The little princess got up, rang for the maid, and hurriedly and merrily began to devise and carry out a plan of how Princess Mary should be dressed. Princess Mary's self-esteem was wounded by the fact that the arrival of a suitor agitated her, and still more so by both her companions' not having the least conception that it could be otherwise. To tell them that she felt ashamed for herself and for them would be to betray her agitation, while to decline their offers to dress her would prolong their banter and insistence. She flushed, her beautiful eyes grew dim, red blotches came on her face, and it took on the unattractive martyrlike expression it so often wore, as she submitted herself to Mademoiselle Bourienne and Lise. Both these women quite sincerely tried to make her look pretty. She was so plain that neither of them could think of her as a rival, so they began dressing her with perfect sincerity, and with the naive and firm conviction women have that dress can make a face pretty.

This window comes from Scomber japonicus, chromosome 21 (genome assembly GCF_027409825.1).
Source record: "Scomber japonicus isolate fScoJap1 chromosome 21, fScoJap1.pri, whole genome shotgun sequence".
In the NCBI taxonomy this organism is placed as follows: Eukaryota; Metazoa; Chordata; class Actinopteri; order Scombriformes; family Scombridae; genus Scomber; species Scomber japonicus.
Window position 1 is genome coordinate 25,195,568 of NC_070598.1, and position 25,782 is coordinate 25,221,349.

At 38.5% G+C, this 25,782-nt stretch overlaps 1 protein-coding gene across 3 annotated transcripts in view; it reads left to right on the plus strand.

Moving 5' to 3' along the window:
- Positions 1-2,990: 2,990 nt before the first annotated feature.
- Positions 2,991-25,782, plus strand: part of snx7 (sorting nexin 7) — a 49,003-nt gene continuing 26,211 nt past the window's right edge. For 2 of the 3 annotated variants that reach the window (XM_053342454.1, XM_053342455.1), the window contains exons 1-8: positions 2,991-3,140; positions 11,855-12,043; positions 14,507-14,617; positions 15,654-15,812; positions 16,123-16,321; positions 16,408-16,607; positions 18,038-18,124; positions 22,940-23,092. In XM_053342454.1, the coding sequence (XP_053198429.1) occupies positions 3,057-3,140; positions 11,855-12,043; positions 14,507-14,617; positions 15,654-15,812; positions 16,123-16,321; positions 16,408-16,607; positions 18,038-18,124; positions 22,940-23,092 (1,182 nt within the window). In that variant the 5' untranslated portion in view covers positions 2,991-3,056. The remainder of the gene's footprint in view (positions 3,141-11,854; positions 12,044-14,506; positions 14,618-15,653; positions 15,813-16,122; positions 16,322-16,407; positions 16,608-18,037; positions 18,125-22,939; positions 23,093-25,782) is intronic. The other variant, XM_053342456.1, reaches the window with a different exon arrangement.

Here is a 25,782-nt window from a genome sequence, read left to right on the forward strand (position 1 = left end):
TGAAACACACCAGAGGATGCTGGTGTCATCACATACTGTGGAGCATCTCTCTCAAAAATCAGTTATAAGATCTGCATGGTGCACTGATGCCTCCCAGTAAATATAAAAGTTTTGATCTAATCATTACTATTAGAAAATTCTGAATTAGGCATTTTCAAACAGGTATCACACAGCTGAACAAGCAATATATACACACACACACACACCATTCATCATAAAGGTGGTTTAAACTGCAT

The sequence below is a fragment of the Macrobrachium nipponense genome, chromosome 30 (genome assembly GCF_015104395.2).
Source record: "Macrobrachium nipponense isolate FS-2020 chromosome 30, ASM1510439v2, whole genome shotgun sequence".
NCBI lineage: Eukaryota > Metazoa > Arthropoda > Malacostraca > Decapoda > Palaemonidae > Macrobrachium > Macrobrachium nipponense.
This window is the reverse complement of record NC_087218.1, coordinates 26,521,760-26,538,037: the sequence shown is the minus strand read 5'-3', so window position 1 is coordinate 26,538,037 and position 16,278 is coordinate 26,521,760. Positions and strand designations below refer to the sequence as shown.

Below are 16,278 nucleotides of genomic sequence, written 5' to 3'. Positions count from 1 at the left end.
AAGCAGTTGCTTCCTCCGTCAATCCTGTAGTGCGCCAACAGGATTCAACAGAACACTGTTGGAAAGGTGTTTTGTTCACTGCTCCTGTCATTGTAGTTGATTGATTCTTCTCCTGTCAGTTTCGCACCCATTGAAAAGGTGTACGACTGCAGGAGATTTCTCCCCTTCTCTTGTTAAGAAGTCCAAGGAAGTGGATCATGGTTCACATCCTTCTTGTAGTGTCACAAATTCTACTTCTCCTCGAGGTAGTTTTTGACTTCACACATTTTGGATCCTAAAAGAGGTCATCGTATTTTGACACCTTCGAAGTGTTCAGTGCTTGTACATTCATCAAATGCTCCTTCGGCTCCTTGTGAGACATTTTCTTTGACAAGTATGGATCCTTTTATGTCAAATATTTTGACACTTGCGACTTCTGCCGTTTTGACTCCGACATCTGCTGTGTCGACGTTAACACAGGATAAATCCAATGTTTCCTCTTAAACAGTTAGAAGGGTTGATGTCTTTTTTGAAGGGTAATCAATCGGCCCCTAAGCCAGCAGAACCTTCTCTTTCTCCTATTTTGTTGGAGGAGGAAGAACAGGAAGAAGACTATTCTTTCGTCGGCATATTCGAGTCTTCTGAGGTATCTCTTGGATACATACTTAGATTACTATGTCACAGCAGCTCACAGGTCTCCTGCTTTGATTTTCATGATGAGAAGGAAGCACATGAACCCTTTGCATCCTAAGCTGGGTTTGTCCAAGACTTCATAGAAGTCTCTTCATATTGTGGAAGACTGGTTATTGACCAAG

"No really, my dear, this dress is not pretty," said Lise, looking sideways at Princess Mary from a little distance."You have a maroon dress, have it fetched. Really! You know the fate of your whole life may be at stake. But this one is too light, it's not becoming!"

It was not the dress, but the face and whole figure of Princess Mary that was not pretty, but neither Mademoiselle Bourienne nor the little princess felt this; they still thought that if a blue ribbon were placed in the hair, the hair combed up, and the blue scarf arranged lower on the best maroon dress, and so on, all would be well. They forgot that the frightened face and the figure could not be altered, and that however they might change the setting and adornment of that face, it would still remain piteous and plain. After two or three changes to which Princess Mary meekly submitted, just as her hair had been arranged on the top of her head (a style that quite altered and spoiled her looks) and she had put on a maroon dress with a pale-blue scarf, the little princess walked twice round her, now adjusting a fold of the dress with her little hand, now arranging the scarf and looking at her with her head bent first on one side and then on the other.